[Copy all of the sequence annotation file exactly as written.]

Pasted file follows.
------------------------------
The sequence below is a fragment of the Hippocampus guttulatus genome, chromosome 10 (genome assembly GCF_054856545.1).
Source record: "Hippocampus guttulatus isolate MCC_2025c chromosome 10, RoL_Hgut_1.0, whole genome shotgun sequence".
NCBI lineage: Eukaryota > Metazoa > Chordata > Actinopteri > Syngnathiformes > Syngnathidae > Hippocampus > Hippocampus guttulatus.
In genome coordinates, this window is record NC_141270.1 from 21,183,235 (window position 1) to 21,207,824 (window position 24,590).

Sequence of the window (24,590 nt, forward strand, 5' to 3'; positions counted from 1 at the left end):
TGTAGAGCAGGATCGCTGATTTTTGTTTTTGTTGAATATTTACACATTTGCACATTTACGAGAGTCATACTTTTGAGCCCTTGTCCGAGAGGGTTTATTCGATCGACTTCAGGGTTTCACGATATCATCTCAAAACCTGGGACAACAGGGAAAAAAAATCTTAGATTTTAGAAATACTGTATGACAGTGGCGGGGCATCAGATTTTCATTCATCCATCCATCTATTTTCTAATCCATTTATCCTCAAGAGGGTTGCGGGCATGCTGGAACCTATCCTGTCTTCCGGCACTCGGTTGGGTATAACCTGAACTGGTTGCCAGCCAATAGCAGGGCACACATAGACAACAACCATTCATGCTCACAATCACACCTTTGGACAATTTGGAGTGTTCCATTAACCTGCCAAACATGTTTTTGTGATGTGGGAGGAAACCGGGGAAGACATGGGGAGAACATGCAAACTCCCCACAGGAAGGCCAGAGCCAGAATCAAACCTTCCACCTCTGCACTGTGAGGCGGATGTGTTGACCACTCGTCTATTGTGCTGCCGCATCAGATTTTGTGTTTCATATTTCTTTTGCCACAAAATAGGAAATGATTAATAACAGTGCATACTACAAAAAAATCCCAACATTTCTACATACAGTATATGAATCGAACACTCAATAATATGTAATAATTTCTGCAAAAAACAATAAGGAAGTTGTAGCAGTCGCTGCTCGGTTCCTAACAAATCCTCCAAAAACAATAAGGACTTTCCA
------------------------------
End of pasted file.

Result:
The sequence below is a fragment of the Hippocampus guttulatus genome, chromosome 10 (genome assembly GCF_054856545.1).
Source record: "Hippocampus guttulatus isolate MCC_2025c chromosome 10, RoL_Hgut_1.0, whole genome shotgun sequence".
NCBI lineage: Eukaryota > Metazoa > Chordata > Actinopteri > Syngnathiformes > Syngnathidae > Hippocampus > Hippocampus guttulatus.
In genome coordinates, this window is record NC_141270.1 from 21,183,235 (window position 1) to 21,207,824 (window position 24,590).

Sequence of the window (24,590 nt, forward strand, 5' to 3'; positions counted from 1 at the left end):
TGTAGAGCAGGATCGCTGATTTTTGTTTTTGTTGAATATTTACACATTTGCACATTTACGAGAGTCATACTTTTGAGCCCTTGTCCGAGAGGGTTTATTCGATCGACTTCAGGGTTTCACGATATCATCTCAAAACCTGGGACAACAGGGAAAAAAAATCTTAGATTTTAGAAATACTGTATGACAGTGGCGGGGCATCAGATTTTCATTCATCCATCCATCTATTTTCTAATCCATTTATCCTCAAGAGGGTTGCGGGCATGCTGGAACCTATCCTGTCTTCCGGCACTCGGTTGGGTATAACCTGAACTGGTTGCCAGCCAATAGCAGGGCACACATAGACAACAACCATTCATGCTCACAATCACACCTTTGGACAATTTGGAGTGTTCCATTAACCTGCCAAACATGTTTTTGTGATGTGGGAGGAAACCGGGGAAGACATGGGGAGAACATGCAAACTCCCCACAGGAAGGCCAGAGCCAGAATCAAACCTTCCACCTCTGCACTGTGAGGCGGATGTGTTGACCACTCGTCTATTGTGCTGCCGCATCAGATTTTGTGTTTCATATTTCTTTTGCCACAAAATAGGAAATGATTAATAACAGTGCATACTACAAAAAAATCCCAACATTTCTACATACAGTATATGAATCGAACACTCAATAATATGTAATAATTTCTGCAAAAAACAATAAGGAAGTTGTAGCAGTCGCTGCTCGGTTCCTAACAAATCCTCCAAAAACAATAAGGACTTTCCA